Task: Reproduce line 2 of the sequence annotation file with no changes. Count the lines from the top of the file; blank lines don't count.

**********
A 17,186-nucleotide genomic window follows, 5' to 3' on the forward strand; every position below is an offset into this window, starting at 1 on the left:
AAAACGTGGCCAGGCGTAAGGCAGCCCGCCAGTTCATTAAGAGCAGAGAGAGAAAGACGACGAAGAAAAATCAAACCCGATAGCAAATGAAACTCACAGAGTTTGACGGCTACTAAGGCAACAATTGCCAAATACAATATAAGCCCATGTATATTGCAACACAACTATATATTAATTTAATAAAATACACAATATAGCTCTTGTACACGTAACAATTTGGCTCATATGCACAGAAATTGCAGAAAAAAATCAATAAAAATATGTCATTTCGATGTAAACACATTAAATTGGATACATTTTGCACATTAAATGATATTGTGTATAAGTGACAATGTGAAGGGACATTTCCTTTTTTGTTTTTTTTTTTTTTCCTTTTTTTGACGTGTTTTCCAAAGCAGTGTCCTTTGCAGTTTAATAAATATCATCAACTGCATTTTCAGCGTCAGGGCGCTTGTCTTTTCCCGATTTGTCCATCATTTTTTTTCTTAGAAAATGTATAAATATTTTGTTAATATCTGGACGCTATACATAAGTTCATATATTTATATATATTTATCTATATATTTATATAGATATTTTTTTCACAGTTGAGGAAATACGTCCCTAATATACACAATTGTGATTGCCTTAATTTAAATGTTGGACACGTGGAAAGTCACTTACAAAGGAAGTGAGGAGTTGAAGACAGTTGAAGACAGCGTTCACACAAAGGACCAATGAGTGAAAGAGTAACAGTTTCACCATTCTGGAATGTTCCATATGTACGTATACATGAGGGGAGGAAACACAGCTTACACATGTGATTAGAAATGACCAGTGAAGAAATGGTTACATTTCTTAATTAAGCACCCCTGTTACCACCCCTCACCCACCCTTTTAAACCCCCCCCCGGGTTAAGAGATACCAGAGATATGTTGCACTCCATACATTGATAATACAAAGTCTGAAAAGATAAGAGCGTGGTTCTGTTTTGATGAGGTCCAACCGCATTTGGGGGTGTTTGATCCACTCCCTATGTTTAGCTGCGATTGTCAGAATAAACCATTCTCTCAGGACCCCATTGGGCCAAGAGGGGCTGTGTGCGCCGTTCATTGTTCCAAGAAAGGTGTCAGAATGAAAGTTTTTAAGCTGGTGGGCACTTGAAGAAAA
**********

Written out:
AAAACGTGGCCAGGCGTAAGGCAGCCCGCCAGTTCATTAAGAGCAGAGAGAGAAAGACGACGAAGAAAAATCAAACCCGATAGCAAATGAAACTCACAGAGTTTGACGGCTACTAAGGCAACAATTGCCAAATACAATATAAGCCCATGTATATTGCAACACAACTATATATTAATTTAATAAAATACACAATATAGCTCTTGTACACGTAACAATTTGGCTCATATGCACAGAAATTGCAGAAAAAAATCAATAAAAATATGTCATTTCGATGTAAACACATTAAATTGGATACATTTTGCACATTAAATGATATTGTGTATAAGTGACAATGTGAAGGGACATTTCCTTTTTTGTTTTTTTTTTTTTTCCTTTTTTTGACGTGTTTTCCAAAGCAGTGTCCTTTGCAGTTTAATAAATATCATCAACTGCATTTTCAGCGTCAGGGCGCTTGTCTTTTCCCGATTTGTCCATCATTTTTTTTCTTAGAAAATGTATAAATATTTTGTTAATATCTGGACGCTATACATAAGTTCATATATTTATATATATTTATCTATATATTTATATAGATATTTTTTTCACAGTTGAGGAAATACGTCCCTAATATACACAATTGTGATTGCCTTAATTTAAATGTTGGACACGTGGAAAGTCACTTACAAAGGAAGTGAGGAGTTGAAGACAGTTGAAGACAGCGTTCACACAAAGGACCAATGAGTGAAAGAGTAACAGTTTCACCATTCTGGAATGTTCCATATGTACGTATACATGAGGGGAGGAAACACAGCTTACACATGTGATTAGAAATGACCAGTGAAGAAATGGTTACATTTCTTAATTAAGCACCCCTGTTACCACCCCTCACCCACCCTTTTAAACCCCCCCCCGGGTTAAGAGATACCAGAGATATGTTGCACTCCATACATTGATAATACAAAGTCTGAAAAGATAAGAGCGTGGTTCTGTTTTGATGAGGTCCAACCGCATTTGGGGGTGTTTGATCCACTCCCTATGTTTAGCTGCGATTGTCAGAATAAACCATTCTCTCAGGACCCCATTGGGCCAAGAGGGGCTGTGTGCGCCGTTCATTGTTCCAAGAAAGGTGTCAGAATGAAAGTTTTTAAGCTGGTGGGCACTTGAAGAAAA